St. Benedict’s MonasticRule is a spiritual gem acknowledged by one of the luminaries of theCatholic Church, St. Gregory the Great. It has spiritually guidedthousands and thousands of men and women striving for holiness, andis still doing so after some fifteen centuries. One can read it andre-read it, and each time discover a precious insight that helpssouls open to its message and to come closer to God.
But inevitably, we shallalso find passages, which, at first sight, will baffle us. A monasticvocation is a response to a call coming from God and implies anardent desire to give oneself totally to Him. But, given our fallennature, it is inevitable that the way to heaven will be narrow, andits very narrowness will discourage many of us from proceedingfurther on the fast road to heaven. At the end of his Holy Rule, St.Benedict tells us, to our amazement, that he is only sharing with usthe “rudiments of monastic observance.” (Ch. 73) It is a “rulefor beginners.”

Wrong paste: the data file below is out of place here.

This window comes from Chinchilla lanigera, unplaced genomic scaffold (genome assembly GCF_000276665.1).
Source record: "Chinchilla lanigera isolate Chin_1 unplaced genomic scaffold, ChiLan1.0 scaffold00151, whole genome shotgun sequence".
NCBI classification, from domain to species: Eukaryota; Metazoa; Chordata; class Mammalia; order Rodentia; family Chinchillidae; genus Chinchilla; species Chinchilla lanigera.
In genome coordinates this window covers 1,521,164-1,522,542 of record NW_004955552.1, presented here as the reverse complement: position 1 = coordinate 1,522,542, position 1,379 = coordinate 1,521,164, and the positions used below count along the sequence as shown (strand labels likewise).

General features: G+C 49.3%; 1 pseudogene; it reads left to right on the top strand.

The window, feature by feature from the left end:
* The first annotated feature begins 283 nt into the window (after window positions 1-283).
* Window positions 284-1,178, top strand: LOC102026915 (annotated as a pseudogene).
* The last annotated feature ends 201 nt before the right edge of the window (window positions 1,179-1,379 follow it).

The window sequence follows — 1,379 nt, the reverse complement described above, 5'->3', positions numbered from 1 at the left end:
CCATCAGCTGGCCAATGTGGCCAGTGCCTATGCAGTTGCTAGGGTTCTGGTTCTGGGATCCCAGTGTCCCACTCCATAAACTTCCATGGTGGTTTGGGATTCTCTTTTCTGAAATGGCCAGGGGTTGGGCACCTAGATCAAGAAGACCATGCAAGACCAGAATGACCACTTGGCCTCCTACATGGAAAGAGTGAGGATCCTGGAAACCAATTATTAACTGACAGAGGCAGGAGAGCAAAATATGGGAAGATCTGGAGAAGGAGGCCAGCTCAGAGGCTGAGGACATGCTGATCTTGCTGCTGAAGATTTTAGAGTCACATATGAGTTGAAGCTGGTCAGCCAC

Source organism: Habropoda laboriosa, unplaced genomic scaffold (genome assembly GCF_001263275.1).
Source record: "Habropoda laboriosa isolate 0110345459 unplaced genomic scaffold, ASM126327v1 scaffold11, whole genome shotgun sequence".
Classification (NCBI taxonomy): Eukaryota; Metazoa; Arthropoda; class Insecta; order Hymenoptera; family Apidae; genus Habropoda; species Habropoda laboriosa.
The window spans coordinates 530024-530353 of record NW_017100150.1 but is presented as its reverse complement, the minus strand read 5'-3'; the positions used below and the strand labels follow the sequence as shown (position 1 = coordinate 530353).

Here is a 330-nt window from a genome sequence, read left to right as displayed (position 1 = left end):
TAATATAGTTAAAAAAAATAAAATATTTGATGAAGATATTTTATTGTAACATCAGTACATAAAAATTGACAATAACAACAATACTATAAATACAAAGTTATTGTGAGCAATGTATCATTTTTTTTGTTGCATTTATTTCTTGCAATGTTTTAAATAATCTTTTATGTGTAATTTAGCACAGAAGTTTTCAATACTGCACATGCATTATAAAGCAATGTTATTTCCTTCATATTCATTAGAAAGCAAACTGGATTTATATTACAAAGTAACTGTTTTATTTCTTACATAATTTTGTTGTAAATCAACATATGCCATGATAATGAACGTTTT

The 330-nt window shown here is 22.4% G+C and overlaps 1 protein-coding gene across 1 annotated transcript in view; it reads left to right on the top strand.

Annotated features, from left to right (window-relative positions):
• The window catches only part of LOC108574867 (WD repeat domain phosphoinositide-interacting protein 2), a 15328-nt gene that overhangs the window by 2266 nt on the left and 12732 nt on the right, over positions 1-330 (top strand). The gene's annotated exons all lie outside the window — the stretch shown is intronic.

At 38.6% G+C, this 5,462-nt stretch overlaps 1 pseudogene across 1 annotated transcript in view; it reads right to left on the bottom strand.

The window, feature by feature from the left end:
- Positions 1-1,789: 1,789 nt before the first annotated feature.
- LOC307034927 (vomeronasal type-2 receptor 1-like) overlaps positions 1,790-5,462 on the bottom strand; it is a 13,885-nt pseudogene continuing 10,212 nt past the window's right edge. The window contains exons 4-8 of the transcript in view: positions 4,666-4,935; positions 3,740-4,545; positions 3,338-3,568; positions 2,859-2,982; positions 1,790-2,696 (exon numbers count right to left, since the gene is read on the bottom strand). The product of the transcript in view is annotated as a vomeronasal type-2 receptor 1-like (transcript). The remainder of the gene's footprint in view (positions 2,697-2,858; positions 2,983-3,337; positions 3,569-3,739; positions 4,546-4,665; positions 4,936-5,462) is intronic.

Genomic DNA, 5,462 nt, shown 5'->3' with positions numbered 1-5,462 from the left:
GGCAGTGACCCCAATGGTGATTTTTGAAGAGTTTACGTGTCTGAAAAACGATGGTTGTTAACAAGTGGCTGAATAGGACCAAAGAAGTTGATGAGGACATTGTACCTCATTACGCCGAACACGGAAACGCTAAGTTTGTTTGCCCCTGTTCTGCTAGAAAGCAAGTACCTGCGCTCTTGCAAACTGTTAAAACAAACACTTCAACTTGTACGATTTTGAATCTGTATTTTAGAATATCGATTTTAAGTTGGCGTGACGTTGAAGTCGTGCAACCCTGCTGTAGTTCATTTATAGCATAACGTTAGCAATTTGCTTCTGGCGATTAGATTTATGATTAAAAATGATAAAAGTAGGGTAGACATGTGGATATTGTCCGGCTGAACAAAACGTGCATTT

Those of us who have readit attentively will be dumbfounded by this claim that he is offeringus only the ABC's of spiritual life, for our response to his teachingwill at times be, “this is too hard a road to travel on. I amdefinitely not called upon to become a Benedictine.” “This way isso steep that only some privileged souls, who have receivedextraordinary graces, can possibly follow this path.”
How many of us will not beturned off upon reading the following words: “And if any brother,for however trifling a reason, be corrected in any way by the abbotor any of his seniors, or if he perceive that any senior, in howeversmall a degree, is displeased or angry with him, let him at oncewithout delay cast himself on the ground at his feet, and lie theremaking reparation, until that displeasure is appeased and he blesshim.” (Ch 71) Is there not a shocking discrepancy between theoffense (“a trifling reason”) and the humiliation required inorder to be forgiven? Should not be punishment be proportionate tothe “crime”?